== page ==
Metro police increase enforcement of texting while driving law

Metro police increase enforcement of texting while driving law (Image 1)
Metro police increase enforcement of texting while driving law (Image 1)

Metro police have increased the number of texting while driving citations issued to drivers.

News 2 obtained the number of citations issued driving dating back to 2012.

In 2012, MNPD reported 26 citations issued. In 2013, that number increased to 46 citations.

So far in 2014, officers have issued 62 citations, a 138 percent increase over 2012.

“This one mindless act on the part of a driver could affect so many others,” said Sgt. Bob Sheffield works with MNPD’s traffic division’s fatal crash investigation unit. “It is not just themselves but every other motorist who is on the roadway with them at the same time.”

He continued, “There is next to never one day when they come in without at least one to two stops for texting while driving or using due care.”

Failure to use due care is another citation officers can issue for distracted driving.

“When you are driving distracted you are pretty much driving just like you are impaired,” Sgt. Sheffield said. “Studies have shown your reaction time is about the same as if you are driving at the legal limit of .08 blood alcohol.”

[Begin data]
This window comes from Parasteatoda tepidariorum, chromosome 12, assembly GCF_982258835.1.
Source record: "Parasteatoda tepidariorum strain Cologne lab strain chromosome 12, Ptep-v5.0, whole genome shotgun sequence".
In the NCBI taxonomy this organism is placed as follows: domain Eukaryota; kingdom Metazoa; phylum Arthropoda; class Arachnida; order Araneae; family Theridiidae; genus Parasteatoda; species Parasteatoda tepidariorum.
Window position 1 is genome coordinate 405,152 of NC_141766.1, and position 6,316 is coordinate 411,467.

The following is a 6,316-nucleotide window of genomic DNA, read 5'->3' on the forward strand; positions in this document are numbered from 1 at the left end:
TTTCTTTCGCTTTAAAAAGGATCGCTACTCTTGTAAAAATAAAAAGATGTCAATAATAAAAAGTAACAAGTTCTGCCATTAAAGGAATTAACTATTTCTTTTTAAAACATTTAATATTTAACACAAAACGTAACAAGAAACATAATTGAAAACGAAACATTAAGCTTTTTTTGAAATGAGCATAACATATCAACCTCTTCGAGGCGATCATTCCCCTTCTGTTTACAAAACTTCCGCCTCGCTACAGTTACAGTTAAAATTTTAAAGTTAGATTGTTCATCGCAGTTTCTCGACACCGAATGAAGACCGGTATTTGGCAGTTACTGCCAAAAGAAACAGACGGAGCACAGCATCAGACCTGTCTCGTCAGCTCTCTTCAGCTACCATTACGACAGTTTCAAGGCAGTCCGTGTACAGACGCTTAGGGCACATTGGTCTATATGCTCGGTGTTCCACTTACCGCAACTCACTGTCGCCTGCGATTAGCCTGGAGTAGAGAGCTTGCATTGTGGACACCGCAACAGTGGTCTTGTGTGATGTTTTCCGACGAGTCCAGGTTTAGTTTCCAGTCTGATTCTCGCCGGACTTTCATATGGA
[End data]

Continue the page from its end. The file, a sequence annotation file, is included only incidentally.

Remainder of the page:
In Nashville, one family has experienced the dangers of texting and driving firsthand.

The mother, father and sister of Hillary Colthrap spent last Thursday in a surgical waiting room at Vanderbilt University Medical Center.

It’s a place that, since Labor Day weekend 2007, the family has come to think of as another home.

Colthrap was critically injured in a car crash in Paducah, Kentucky.

The family was waiting for Hillary to come out of an orthopedic surgery to correct damage done to her foot in the crash when they spoke to News 2 last Thursday.

“We called her and she was running late,” Hillary’s mother Shawn Colthrap recalled. “She said, ‘I will be there. I am just four miles out so go ahead and order my appetizer.’”

Colthrap never arrived.

She started texting while driving and lost control of her convertible on Interstate 24.

“She shot out of her car after rolling three or four times,” her mother explained. “Seventy-five to 100 feet is how far she flew and ended up on the other side of the interstate.”

Hillary sustained critical injuries to her skull, had severe brain trauma, suffered a collapsed lung and multiple broken bones.

During Hillary’s lengthy recovery, she has spoken about her wreck in the hopes of keeping others from going through what she and her family have faced.

“Our lives will never be the same,” her mother said. “The people at the trauma unit here will tell you it is not an accident. It is completely preventable.”

The entire Colthrap family, including Hillary’s 12-year-old son, is working to cope with all the challenges Hillary faces in her recovery.

The National Highway Safety Administration reports that 10 percent of all drivers under the age of 20 involved in fatal crashes were reported as distracted at the time of the crash.

If police issue a citation for texting while driving, it is a Class C misdemeanor. A judge can impose a fine of up to $50.

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